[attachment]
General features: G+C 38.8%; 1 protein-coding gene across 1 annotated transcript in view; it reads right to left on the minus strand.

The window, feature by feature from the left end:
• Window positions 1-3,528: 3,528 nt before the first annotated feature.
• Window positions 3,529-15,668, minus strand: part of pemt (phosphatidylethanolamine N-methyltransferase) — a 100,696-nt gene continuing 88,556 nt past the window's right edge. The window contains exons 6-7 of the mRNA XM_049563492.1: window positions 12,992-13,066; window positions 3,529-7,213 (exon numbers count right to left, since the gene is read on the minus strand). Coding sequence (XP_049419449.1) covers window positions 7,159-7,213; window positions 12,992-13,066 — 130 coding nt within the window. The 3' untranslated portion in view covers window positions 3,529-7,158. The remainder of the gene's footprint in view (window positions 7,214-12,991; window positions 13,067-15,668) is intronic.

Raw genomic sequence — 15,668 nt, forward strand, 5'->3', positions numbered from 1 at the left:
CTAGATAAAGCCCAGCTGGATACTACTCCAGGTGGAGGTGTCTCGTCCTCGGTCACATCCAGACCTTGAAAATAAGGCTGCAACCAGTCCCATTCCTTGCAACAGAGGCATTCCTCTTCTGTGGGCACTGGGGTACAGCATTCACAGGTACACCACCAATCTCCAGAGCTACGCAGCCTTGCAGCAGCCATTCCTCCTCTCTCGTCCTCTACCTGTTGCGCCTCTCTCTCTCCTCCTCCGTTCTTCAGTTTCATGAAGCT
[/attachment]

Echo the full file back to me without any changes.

General features: G+C 38.8%; 1 protein-coding gene across 1 annotated transcript in view; it reads right to left on the minus strand.

The window, feature by feature from the left end:
• Window positions 1-3,528: 3,528 nt before the first annotated feature.
• Window positions 3,529-15,668, minus strand: part of pemt (phosphatidylethanolamine N-methyltransferase) — a 100,696-nt gene continuing 88,556 nt past the window's right edge. The window contains exons 6-7 of the mRNA XM_049563492.1: window positions 12,992-13,066; window positions 3,529-7,213 (exon numbers count right to left, since the gene is read on the minus strand). Coding sequence (XP_049419449.1) covers window positions 7,159-7,213; window positions 12,992-13,066 — 130 coding nt within the window. The 3' untranslated portion in view covers window positions 3,529-7,158. The remainder of the gene's footprint in view (window positions 7,214-12,991; window positions 13,067-15,668) is intronic.

Raw genomic sequence — 15,668 nt, forward strand, 5'->3', positions numbered from 1 at the left:
CTAGATAAAGCCCAGCTGGATACTACTCCAGGTGGAGGTGTCTCGTCCTCGGTCACATCCAGACCTTGAAAATAAGGCTGCAACCAGTCCCATTCCTTGCAACAGAGGCATTCCTCTTCTGTGGGCACTGGGGTACAGCATTCACAGGTACACCACCAATCTCCAGAGCTACGCAGCCTTGCAGCAGCCATTCCTCCTCTCTCGTCCTCTACCTGTTGCGCCTCTCTCTCTCCTCCTCCGTTCTTCAGTTTCATGAAGCT